The Internet of Things holds great promise for helping medical technology companies transform health care.
The rising cost of veterinary school, high interest rates and low starting salaries mean new veterinarians are burdened by debt for years.
Is it possible for a single innovation to address many of the cost, quality and data gaps in our fragmented medical system, providing real-time, evidence-based answers at the point of care based on everything that is known about a patient?
Health information technology is frequently invoked as the key to solving America’s biggest health care challenges, but as many in the field acknowledge, the gap between vision and reality is often wide.
Health insurance industry executives gathered ahead of Institute 2015, the annual meeting of America’s Health Insurance Plans, to talk through and develop solutions to some of the biggest challenges in health care today at the AHIP and Nashville Health Ca
One of the main goals of efforts to improve the quality of health care in the U.S. is to reduce variation in care, where some patients are treated optimally while others miss out on the best of medicine.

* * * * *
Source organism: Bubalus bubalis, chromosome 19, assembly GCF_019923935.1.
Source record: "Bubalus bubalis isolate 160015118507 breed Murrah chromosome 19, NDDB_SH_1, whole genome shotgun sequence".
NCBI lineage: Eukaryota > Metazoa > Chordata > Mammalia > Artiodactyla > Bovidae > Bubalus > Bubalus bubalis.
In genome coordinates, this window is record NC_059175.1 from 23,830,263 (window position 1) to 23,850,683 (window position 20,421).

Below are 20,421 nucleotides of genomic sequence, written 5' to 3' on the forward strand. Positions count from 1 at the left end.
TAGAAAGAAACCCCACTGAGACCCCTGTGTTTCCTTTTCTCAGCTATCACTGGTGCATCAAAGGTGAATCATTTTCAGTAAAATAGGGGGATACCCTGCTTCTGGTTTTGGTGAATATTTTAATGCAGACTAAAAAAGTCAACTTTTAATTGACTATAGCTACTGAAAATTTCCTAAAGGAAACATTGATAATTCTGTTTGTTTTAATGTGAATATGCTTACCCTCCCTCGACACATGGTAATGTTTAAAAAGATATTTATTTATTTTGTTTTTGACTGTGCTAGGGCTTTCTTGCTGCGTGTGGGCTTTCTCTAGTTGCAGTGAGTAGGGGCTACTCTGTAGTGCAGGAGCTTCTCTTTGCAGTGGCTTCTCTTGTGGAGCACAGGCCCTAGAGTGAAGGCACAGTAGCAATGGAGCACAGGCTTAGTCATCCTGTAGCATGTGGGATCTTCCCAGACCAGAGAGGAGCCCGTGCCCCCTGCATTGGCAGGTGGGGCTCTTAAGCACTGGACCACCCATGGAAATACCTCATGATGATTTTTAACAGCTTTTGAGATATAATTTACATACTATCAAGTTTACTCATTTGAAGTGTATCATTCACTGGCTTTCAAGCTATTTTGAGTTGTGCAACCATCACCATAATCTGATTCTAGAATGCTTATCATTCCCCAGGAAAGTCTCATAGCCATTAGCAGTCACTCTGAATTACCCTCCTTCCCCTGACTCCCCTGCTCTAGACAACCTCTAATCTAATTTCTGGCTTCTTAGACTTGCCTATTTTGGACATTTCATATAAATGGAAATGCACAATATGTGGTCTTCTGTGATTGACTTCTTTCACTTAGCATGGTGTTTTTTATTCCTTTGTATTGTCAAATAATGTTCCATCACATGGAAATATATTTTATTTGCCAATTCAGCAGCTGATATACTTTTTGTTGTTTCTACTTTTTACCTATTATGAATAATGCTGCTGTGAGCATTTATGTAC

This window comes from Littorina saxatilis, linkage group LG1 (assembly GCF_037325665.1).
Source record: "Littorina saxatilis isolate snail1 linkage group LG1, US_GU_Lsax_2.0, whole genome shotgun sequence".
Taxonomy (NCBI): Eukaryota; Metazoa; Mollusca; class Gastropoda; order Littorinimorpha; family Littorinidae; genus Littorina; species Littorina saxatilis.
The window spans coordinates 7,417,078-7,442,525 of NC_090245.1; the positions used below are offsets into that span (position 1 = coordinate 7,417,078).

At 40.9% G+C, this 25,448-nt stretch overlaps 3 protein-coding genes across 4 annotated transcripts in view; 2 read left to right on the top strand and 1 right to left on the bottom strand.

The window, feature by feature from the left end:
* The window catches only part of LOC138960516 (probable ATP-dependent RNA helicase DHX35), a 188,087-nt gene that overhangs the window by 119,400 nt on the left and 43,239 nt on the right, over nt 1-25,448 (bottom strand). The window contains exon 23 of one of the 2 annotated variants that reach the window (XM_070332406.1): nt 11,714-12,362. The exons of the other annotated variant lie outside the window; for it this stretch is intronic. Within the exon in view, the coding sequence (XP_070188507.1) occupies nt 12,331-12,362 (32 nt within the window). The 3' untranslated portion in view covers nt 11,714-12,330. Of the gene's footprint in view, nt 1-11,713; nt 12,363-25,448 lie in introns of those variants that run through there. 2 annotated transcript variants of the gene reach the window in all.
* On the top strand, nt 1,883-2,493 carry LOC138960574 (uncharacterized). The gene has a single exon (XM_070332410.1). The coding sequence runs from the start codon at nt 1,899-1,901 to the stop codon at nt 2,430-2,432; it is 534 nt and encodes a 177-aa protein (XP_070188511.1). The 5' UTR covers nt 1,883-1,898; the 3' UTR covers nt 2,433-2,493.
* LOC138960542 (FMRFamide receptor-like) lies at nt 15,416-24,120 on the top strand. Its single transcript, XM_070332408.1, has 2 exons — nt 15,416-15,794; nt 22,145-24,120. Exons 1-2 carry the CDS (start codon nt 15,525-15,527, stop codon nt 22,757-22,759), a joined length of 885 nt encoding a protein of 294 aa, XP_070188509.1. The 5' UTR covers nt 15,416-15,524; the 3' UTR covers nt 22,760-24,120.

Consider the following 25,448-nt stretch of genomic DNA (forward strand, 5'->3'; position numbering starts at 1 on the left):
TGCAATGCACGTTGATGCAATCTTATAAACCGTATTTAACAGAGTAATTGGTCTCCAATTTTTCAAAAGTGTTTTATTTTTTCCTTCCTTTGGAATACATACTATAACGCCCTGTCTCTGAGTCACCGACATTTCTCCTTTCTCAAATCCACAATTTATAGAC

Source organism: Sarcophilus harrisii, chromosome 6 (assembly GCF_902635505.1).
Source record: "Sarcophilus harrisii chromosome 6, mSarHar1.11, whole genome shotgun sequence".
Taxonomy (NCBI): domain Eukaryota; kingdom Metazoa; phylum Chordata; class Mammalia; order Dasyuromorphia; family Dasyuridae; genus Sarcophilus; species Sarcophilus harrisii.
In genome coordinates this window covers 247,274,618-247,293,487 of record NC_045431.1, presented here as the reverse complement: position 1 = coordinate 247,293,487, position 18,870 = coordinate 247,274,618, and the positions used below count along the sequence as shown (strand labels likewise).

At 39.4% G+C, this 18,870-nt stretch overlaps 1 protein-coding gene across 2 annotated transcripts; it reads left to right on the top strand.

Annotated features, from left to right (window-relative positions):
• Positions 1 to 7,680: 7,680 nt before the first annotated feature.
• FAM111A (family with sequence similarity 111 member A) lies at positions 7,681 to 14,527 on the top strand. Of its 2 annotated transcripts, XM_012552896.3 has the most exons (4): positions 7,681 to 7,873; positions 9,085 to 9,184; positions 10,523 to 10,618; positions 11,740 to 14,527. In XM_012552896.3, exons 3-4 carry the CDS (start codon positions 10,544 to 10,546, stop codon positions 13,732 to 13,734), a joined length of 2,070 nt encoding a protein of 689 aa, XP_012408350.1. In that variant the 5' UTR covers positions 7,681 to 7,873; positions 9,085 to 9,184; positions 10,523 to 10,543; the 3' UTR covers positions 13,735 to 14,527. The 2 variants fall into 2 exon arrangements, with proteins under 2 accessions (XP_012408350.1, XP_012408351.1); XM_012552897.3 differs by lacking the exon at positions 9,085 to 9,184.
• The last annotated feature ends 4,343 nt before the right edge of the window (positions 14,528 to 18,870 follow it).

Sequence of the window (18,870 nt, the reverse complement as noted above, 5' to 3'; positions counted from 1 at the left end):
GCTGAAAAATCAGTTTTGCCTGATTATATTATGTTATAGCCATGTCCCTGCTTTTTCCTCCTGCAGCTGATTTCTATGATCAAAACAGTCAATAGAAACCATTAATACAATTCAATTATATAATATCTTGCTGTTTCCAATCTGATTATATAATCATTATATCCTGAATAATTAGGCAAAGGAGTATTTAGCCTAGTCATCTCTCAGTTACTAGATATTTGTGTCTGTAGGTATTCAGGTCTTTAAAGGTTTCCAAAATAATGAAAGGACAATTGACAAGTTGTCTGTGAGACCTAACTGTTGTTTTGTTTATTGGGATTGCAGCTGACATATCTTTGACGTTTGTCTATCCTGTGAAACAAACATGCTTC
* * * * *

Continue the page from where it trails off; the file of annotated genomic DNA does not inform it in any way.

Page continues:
When you consider the technological advances in medical science and treatment, it’s surprising how long it’s taken the industry to begin the transition from paper charts to electronic record keeping.
The challenges facing the health care industry threaten to spiral out of control.
Say you’re leading a large, well-known, long-established company. And suddenly you are faced with a new market, a completely changed way of doing business, selling your product to people in an entirely different way.
Patients should be at the center of the health care universe, America’s Health Insurance Plans President and CEO Karen Ignagni told stakeholders gathered at AHIP’s Ops/Tech Forum last month in Phoenix.
What’s the most exciting innovation in health care today?
Average is not an option, author and founding editor of Fast Company Bill Taylor told health insurers gathered at the America’s Health Insurance Plans Ops/Tech Forum in Phoenix last month.
Today’s health insurance customer is many things, according to marketing pro Lindsay Resnick of KBM Group, but it’s possible to draw a few useful generalizations.